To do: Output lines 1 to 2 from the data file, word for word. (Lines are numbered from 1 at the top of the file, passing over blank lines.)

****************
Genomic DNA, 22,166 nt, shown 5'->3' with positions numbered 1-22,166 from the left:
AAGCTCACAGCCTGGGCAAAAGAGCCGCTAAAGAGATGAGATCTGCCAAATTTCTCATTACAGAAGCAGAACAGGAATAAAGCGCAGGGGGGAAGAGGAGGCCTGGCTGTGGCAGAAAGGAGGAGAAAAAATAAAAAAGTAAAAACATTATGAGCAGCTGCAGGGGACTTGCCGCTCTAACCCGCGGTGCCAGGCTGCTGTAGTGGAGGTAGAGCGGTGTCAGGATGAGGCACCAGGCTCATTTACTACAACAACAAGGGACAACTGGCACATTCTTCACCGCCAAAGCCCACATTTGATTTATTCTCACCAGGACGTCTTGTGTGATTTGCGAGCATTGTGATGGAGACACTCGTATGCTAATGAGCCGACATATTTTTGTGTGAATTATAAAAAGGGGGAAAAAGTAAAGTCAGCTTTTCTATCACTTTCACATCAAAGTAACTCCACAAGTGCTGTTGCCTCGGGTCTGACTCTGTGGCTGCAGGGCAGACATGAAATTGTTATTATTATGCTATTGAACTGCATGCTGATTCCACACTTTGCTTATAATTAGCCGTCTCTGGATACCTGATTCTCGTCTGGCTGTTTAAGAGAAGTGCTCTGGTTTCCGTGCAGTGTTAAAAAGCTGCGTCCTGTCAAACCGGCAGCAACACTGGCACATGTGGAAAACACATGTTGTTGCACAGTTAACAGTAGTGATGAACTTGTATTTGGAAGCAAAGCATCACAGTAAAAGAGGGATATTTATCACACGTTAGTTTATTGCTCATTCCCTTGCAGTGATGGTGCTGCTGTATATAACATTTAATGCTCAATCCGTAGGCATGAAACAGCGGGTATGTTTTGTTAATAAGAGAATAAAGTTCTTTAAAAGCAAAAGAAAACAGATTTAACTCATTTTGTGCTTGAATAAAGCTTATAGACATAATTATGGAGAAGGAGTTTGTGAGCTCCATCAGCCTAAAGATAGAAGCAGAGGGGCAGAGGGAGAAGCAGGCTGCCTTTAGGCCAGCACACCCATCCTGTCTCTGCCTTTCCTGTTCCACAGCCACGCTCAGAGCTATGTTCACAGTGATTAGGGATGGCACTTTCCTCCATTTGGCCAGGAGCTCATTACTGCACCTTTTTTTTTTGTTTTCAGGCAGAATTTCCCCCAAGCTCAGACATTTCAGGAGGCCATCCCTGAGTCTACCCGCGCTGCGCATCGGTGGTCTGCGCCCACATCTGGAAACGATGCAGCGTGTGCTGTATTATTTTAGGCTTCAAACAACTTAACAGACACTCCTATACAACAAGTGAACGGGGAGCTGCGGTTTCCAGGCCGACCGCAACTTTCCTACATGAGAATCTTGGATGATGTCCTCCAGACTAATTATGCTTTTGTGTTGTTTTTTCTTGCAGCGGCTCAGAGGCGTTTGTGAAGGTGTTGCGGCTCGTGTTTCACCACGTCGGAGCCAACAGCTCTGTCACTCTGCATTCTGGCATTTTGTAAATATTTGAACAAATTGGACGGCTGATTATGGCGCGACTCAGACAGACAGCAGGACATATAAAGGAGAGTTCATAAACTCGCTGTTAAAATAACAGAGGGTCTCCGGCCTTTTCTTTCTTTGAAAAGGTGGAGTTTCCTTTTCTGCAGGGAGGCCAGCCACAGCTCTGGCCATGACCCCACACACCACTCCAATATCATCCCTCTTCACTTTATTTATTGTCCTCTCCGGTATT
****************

Genomic DNA, 22,166 nt, shown 5'->3' with positions numbered 1-22,166 from the left:
AAGCTCACAGCCTGGGCAAAAGAGCCGCTAAAGAGATGAGATCTGCCAAATTTCTCATTACAGAAGCAGAACAGGAATAAAGCGCAGGGGGGAAGAGGAGGCCTGGCTGTGGCAGAAAGGAGGAGAAAAAATAAAAAAGTAAAAACATTATGAGCAGCTGCAGGGGACTTGCCGCTCTAACCCGCGGTGCCAGGCTGCTGTAGTGGAGGTAGAGCGGTGTCAGGATGAGGCACCAGGCTCATTTACTACAACAACAAGGGACAACTGGCACATTCTTCACCGCCAAAGCCCACATTTGATTTATTCTCACCAGGACGTCTTGTGTGATTTGCGAGCATTGTGATGGAGACACTCGTATGCTAATGAGCCGACATATTTTTGTGTGAATTATAAAAAGGGGGAAAAAGTAAAGTCAGCTTTTCTATCACTTTCACATCAAAGTAACTCCACAAGTGCTGTTGCCTCGGGTCTGACTCTGTGGCTGCAGGGCAGACATGAAATTGTTATTATTATGCTATTGAACTGCATGCTGATTCCACACTTTGCTTATAATTAGCCGTCTCTGGATACCTGATTCTCGTCTGGCTGTTTAAGAGAAGTGCTCTGGTTTCCGTGCAGTGTTAAAAAGCTGCGTCCTGTCAAACCGGCAGCAACACTGGCACATGTGGAAAACACATGTTGTTGCACAGTTAACAGTAGTGATGAACTTGTATTTGGAAGCAAAGCATCACAGTAAAAGAGGGATATTTATCACACGTTAGTTTATTGCTCATTCCCTTGCAGTGATGGTGCTGCTGTATATAACATTTAATGCTCAATCCGTAGGCATGAAACAGCGGGTATGTTTTGTTAATAAGAGAATAAAGTTCTTTAAAAGCAAAAGAAAACAGATTTAACTCATTTTGTGCTTGAATAAAGCTTATAGACATAATTATGGAGAAGGAGTTTGTGAGCTCCATCAGCCTAAAGATAGAAGCAGAGGGGCAGAGGGAGAAGCAGGCTGCCTTTAGGCCAGCACACCCATCCTGTCTCTGCCTTTCCTGTTCCACAGCCACGCTCAGAGCTATGTTCACAGTGATTAGGGATGGCACTTTCCTCCATTTGGCCAGGAGCTCATTACTGCACCTTTTTTTTTTGTTTTCAGGCAGAATTTCCCCCAAGCTCAGACATTTCAGGAGGCCATCCCTGAGTCTACCCGCGCTGCGCATCGGTGGTCTGCGCCCACATCTGGAAACGATGCAGCGTGTGCTGTATTATTTTAGGCTTCAAACAACTTAACAGACACTCCTATACAACAAGTGAACGGGGAGCTGCGGTTTCCAGGCCGACCGCAACTTTCCTACATGAGAATCTTGGATGATGTCCTCCAGACTAATTATGCTTTTGTGTTGTTTTTTCTTGCAGCGGCTCAGAGGCGTTTGTGAAGGTGTTGCGGCTCGTGTTTCACCACGTCGGAGCCAACAGCTCTGTCACTCTGCATTCTGGCATTTTGTAAATATTTGAACAAATTGGACGGCTGATTATGGCGCGACTCAGACAGACAGCAGGACATATAAAGGAGAGTTCATAAACTCGCTGTTAAAATAACAGAGGGTCTCCGGCCTTTTCTTTCTTTGAAAAGGTGGAGTTTCCTTTTCTGCAGGGAGGCCAGCCACAGCTCTGGCCATGACCCCACACACCACTCCAATATCATCCCTCTTCACTTTATTTATTGTCCTCTCCGGTATT